October 9, 2015

Evviva i Santi Medici!

A Look at the 112th Annual Feast of Saints Cosma and Damiano at Most Precious Blood Church in Little Italy, New York
Evviva i Santi Medici! 
Photos by New York Scugnizzo
By Giovanni di Napoli
Sunday morning (Oct. 4th), I took a subway ride to Most Precious Blood Church (113 Baxter Street) in Manhattan's Historic Little Italy to attend the 112th Annual Feast of Saints Cosma and Damiano, patrons of San Cosmo Albanese in Calabria. This year, returning to their roots, organizers decided to forgo the annual Latin rite Mass and celebrate their patronal feast with the Italo-Greek Albanian Divine Liturgy of their forefathers. 
Excited about the new experience, as a Latin Catholic I was a little unsure if attending the Eastern Catholic Liturgy would fulfill my Sunday Mass obligation; happily, I learned that it did.
During his sermon, Rev. Economos Romanos V. Russo spoke glowingly about the Arbëreshë people, who are the descendants of Christian Albanians who fled Ottoman oppression and settled in southern Italy, especially in the regions of Apulia, Basilicata, Calabria and Sicily. He also gave prominence to the heroic George Kastrioti, the great 15th century warrior-prince popularly known as Skanderbeg, who served as a Christian bulwark against the invading Ottoman Turks. It was sobering when we were reminded that Christian persecution still exists today to an appalling extent.
Father Romanos explained proper Church etiquette beforehand, and to the best of my ability I respected these rites and rituals; standing throughout the Divine Liturgy (there is no kneeling) and crossing myself right to left with my thumb, index and middle finger brought to a point. Holy Communion was received with arms crossed over the chest, and the Host (leavened bread) is dipped (Instinction) into consecrated wine and placed on the communicants’ tongues.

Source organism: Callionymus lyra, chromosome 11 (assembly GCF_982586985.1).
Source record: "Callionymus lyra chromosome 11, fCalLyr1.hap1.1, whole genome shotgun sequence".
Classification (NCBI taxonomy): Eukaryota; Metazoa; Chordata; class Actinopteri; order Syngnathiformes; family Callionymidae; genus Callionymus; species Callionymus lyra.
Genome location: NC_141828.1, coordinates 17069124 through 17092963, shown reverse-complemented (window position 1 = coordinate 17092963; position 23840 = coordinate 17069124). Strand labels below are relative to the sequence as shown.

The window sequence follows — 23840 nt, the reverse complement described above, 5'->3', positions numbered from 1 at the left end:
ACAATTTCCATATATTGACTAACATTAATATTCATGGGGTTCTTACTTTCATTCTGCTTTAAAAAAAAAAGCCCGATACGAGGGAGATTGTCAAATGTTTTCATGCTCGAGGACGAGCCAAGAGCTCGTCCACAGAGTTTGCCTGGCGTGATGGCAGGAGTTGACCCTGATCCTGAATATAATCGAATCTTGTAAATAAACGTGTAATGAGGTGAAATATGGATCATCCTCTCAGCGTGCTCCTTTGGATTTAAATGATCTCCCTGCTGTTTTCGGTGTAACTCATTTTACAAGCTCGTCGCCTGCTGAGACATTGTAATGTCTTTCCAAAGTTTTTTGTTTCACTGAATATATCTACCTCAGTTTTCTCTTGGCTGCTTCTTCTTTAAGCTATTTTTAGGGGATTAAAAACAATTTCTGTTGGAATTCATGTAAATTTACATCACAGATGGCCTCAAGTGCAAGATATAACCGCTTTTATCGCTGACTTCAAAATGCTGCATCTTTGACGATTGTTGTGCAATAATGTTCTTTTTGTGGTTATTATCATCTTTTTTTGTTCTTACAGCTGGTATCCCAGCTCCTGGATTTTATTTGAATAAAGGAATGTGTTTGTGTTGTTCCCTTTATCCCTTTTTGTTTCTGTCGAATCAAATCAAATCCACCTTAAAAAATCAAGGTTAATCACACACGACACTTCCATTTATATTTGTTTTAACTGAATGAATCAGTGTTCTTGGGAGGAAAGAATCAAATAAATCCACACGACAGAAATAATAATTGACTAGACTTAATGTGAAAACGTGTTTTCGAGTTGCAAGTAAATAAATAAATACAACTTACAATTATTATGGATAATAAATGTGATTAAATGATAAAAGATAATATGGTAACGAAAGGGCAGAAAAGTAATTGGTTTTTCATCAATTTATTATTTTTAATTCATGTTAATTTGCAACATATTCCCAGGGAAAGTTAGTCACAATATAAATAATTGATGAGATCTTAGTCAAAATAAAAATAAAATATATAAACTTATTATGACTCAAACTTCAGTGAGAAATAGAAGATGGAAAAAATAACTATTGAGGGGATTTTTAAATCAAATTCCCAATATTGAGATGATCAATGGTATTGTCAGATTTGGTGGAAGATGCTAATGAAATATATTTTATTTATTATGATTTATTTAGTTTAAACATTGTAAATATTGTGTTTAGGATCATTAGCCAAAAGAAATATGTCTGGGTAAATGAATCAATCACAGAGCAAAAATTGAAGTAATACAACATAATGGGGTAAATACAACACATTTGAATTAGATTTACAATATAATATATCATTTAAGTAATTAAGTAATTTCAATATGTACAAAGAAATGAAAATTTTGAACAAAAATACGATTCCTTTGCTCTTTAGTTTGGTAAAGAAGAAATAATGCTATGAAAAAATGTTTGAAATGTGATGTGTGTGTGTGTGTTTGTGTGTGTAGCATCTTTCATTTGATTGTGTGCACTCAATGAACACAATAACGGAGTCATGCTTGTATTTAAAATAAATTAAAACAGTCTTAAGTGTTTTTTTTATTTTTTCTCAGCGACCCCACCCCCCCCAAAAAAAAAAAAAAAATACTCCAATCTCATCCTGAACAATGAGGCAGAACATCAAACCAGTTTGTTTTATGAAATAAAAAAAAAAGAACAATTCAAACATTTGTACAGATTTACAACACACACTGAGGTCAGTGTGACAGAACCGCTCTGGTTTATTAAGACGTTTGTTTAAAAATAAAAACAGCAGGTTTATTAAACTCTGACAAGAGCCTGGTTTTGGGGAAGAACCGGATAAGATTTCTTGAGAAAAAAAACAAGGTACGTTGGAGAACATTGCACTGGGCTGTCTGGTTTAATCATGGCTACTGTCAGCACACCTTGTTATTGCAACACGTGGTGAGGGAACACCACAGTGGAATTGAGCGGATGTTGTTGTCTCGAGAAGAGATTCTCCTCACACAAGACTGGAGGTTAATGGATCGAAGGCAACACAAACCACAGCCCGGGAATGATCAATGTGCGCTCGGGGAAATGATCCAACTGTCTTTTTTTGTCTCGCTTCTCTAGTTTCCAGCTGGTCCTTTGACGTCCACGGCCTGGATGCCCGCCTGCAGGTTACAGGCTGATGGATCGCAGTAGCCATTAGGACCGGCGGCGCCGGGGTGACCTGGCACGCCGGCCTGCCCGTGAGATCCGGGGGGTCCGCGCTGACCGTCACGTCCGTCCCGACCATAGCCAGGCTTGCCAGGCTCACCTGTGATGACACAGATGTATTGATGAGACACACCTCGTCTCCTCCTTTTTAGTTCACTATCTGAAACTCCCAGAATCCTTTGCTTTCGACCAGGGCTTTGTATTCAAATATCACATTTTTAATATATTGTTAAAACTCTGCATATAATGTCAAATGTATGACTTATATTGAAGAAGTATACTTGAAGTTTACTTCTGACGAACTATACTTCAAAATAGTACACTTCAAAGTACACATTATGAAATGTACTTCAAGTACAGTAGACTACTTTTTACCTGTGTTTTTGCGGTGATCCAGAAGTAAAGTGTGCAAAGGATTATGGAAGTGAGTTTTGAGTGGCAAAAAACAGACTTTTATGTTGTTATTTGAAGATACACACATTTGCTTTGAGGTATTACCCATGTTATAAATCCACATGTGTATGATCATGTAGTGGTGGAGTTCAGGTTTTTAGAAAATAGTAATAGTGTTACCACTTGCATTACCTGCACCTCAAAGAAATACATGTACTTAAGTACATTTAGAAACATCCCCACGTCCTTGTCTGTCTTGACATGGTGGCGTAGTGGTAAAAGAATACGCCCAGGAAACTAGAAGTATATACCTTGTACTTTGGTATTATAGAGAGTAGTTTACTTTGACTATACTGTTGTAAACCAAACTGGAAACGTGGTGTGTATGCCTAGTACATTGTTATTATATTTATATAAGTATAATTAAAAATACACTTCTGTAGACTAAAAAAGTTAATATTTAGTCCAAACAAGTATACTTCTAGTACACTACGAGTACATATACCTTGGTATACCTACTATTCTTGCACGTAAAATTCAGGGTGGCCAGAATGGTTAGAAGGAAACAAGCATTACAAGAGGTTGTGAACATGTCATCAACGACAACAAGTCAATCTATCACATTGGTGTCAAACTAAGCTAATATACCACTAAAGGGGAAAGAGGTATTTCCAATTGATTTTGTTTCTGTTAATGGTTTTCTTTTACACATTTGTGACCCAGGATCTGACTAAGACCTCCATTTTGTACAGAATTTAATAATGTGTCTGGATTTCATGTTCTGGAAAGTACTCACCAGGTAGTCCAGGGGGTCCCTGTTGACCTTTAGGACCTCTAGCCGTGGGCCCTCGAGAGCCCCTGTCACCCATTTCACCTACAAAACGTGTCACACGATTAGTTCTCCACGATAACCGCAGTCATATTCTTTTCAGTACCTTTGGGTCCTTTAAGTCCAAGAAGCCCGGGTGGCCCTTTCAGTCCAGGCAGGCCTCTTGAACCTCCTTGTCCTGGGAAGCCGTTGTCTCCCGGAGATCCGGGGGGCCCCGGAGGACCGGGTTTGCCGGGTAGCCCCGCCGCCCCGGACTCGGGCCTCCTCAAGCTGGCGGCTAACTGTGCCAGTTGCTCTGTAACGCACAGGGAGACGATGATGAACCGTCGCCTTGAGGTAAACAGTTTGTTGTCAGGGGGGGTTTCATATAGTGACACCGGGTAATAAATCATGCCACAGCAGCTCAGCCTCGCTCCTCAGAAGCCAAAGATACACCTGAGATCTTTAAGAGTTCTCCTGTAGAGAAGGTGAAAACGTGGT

After Mass, we had the opportunity to venerate the Cross and several beautiful Russian icons, as well as the statues of Saints Cosma and Damiano. It was an exceptionally rewarding experience; I hope our friends from the Saints Cosma and Damiano Society decide to keep this tradition.
Naturally, we were warmly welcomed and invited to partake in the joyful festivities downstairs, in the church auditorium. Guests enjoyed amusing games of chance (raffle and 50/50) and were treated to a wonderful lunch buffet, complete with delicious sandwiches, wraps and variety of salads, as well as coffee and dessert. 
I want to thank all the members of the Saints Cosma e Damiano Society for their hard work and dedication. Heartfelt thanks to our friends George and Damiano, as well as our new friends Rosemary and Frank, for their warmth and hospitality. Cheers to our dear friend and cohort Cav. Patrick O’Boyle, who represented the Sacred Military Constantinian Order of Saint George. Special thanks to Father Romanos, Subdeacon Alexei Woltornist and Anthony Russo for serving the Liturgy. It truly was an honor to be a part of this special day and I look forward to celebrating with you again next year. Evviva i Santi Medici!